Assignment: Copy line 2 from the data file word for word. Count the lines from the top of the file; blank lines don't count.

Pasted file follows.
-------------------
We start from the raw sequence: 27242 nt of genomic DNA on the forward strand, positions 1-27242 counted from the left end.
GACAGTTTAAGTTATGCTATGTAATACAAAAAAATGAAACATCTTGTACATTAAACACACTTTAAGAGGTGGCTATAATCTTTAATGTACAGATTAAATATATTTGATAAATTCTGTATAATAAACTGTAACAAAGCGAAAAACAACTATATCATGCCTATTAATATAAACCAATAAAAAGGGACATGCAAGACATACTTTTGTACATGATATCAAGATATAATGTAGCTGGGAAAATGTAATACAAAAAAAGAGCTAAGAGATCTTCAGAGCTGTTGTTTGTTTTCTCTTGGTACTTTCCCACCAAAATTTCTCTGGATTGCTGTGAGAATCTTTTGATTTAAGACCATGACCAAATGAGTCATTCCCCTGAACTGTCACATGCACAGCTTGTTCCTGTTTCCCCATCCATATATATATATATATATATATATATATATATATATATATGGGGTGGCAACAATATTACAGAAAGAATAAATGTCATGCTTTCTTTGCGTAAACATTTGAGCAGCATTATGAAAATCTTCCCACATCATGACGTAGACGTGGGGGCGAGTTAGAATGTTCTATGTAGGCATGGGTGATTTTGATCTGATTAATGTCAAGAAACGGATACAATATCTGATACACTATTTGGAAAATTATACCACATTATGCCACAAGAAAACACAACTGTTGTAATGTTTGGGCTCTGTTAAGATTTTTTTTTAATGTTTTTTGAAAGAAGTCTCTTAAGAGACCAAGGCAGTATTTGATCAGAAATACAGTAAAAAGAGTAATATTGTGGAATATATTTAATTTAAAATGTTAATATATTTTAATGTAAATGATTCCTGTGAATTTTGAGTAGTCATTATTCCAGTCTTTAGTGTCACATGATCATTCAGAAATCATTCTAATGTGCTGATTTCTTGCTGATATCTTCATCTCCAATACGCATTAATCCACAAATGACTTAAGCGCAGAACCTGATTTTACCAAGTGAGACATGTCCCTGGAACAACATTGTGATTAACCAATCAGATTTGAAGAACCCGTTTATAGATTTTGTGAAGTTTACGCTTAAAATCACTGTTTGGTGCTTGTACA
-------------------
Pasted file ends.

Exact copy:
GACAGTTTAAGTTATGCTATGTAATACAAAAAAATGAAACATCTTGTACATTAAACACACTTTAAGAGGTGGCTATAATCTTTAATGTACAGATTAAATATATTTGATAAATTCTGTATAATAAACTGTAACAAAGCGAAAAACAACTATATCATGCCTATTAATATAAACCAATAAAAAGGGACATGCAAGACATACTTTTGTACATGATATCAAGATATAATGTAGCTGGGAAAATGTAATACAAAAAAAGAGCTAAGAGATCTTCAGAGCTGTTGTTTGTTTTCTCTTGGTACTTTCCCACCAAAATTTCTCTGGATTGCTGTGAGAATCTTTTGATTTAAGACCATGACCAAATGAGTCATTCCCCTGAACTGTCACATGCACAGCTTGTTCCTGTTTCCCCATCCATATATATATATATATATATATATATATATATATATATATGGGGTGGCAACAATATTACAGAAAGAATAAATGTCATGCTTTCTTTGCGTAAACATTTGAGCAGCATTATGAAAATCTTCCCACATCATGACGTAGACGTGGGGGCGAGTTAGAATGTTCTATGTAGGCATGGGTGATTTTGATCTGATTAATGTCAAGAAACGGATACAATATCTGATACACTATTTGGAAAATTATACCACATTATGCCACAAGAAAACACAACTGTTGTAATGTTTGGGCTCTGTTAAGATTTTTTTTTAATGTTTTTTGAAAGAAGTCTCTTAAGAGACCAAGGCAGTATTTGATCAGAAATACAGTAAAAAGAGTAATATTGTGGAATATATTTAATTTAAAATGTTAATATATTTTAATGTAAATGATTCCTGTGAATTTTGAGTAGTCATTATTCCAGTCTTTAGTGTCACATGATCATTCAGAAATCATTCTAATGTGCTGATTTCTTGCTGATATCTTCATCTCCAATACGCATTAATCCACAAATGACTTAAGCGCAGAACCTGATTTTACCAAGTGAGACATGTCCCTGGAACAACATTGTGATTAACCAATCAGATTTGAAGAACCCGTTTATAGATTTTGTGAAGTTTACGCTTAAAATCACTGTTTGGTGCTTGTACA